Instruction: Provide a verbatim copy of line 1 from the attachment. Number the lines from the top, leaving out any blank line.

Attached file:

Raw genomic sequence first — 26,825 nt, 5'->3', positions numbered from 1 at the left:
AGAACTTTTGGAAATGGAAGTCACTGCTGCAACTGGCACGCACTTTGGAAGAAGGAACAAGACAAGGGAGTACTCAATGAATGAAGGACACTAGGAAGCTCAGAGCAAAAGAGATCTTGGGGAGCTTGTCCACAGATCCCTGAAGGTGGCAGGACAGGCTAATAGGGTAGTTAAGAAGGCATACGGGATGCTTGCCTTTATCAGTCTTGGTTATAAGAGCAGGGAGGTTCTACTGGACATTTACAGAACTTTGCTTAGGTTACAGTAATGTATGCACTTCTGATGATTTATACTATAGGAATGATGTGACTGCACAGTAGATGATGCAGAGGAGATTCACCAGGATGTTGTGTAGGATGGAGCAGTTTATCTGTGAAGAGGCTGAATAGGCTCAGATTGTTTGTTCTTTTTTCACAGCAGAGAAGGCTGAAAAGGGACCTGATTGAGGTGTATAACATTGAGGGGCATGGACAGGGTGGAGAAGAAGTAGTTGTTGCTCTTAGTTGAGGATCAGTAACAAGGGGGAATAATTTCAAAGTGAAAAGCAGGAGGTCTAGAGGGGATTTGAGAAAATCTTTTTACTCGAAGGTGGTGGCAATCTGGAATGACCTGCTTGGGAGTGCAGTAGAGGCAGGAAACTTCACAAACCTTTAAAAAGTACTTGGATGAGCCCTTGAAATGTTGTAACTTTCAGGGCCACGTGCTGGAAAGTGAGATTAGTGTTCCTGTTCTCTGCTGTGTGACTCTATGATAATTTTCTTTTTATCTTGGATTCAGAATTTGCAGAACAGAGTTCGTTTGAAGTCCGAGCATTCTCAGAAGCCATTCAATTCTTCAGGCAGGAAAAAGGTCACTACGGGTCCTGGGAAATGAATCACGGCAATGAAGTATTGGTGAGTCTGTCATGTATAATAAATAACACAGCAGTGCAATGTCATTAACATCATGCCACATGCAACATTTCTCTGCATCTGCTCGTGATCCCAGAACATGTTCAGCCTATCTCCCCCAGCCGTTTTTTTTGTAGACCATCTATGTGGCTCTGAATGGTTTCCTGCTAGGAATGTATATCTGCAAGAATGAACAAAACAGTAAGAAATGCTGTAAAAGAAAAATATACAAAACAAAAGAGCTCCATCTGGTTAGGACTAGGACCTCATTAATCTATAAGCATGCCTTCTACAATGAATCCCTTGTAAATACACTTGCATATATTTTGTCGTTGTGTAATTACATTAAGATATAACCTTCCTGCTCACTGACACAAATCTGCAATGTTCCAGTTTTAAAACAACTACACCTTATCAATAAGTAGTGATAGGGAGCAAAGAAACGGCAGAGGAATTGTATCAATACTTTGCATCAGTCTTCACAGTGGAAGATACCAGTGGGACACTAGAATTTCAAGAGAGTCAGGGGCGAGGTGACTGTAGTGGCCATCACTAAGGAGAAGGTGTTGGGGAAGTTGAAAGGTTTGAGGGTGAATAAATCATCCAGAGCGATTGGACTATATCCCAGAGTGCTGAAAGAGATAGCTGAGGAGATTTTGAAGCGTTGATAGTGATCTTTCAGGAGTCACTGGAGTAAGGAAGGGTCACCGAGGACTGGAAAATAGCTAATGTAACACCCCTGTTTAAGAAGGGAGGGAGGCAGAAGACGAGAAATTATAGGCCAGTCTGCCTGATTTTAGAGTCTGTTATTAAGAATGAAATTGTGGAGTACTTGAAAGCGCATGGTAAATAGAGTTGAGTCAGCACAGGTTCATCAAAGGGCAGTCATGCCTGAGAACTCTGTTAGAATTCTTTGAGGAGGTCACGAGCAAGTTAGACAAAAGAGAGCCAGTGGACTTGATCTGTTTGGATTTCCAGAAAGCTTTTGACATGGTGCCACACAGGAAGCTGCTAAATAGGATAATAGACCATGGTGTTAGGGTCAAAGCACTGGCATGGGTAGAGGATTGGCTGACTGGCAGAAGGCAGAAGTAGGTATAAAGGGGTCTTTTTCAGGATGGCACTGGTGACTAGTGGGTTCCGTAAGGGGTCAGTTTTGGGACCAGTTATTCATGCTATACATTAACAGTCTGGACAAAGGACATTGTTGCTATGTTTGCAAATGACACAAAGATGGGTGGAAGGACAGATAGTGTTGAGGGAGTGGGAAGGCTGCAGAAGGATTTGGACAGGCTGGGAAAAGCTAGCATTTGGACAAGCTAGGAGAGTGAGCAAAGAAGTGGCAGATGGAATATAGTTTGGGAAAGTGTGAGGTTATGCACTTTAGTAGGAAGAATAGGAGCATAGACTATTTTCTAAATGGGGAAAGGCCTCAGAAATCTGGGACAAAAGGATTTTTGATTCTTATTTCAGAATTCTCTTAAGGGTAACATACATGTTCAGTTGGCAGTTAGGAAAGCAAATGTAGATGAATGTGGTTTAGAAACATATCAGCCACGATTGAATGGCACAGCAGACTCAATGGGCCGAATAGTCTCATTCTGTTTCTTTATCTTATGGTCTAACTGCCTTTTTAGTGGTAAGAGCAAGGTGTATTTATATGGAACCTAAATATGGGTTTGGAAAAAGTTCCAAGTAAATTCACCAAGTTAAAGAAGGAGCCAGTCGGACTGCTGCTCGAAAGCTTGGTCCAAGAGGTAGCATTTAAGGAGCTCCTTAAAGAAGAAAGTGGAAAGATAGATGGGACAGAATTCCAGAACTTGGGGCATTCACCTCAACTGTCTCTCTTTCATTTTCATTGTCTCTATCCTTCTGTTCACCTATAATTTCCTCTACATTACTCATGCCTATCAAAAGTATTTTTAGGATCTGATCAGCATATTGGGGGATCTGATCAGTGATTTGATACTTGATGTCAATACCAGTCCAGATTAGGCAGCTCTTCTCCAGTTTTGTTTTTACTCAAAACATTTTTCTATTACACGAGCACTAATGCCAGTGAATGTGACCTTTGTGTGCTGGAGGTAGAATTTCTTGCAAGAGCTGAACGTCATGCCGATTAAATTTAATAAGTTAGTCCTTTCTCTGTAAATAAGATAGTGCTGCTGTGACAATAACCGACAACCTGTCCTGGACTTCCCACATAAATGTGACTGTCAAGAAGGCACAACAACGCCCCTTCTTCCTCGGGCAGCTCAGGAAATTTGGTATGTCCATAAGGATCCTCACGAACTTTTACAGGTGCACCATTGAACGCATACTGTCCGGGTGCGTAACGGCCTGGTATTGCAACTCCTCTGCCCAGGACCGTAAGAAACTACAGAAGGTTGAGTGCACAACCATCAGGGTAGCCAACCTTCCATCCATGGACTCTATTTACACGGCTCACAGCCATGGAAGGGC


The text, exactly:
Raw genomic sequence first — 26,825 nt, 5'->3', positions numbered from 1 at the left: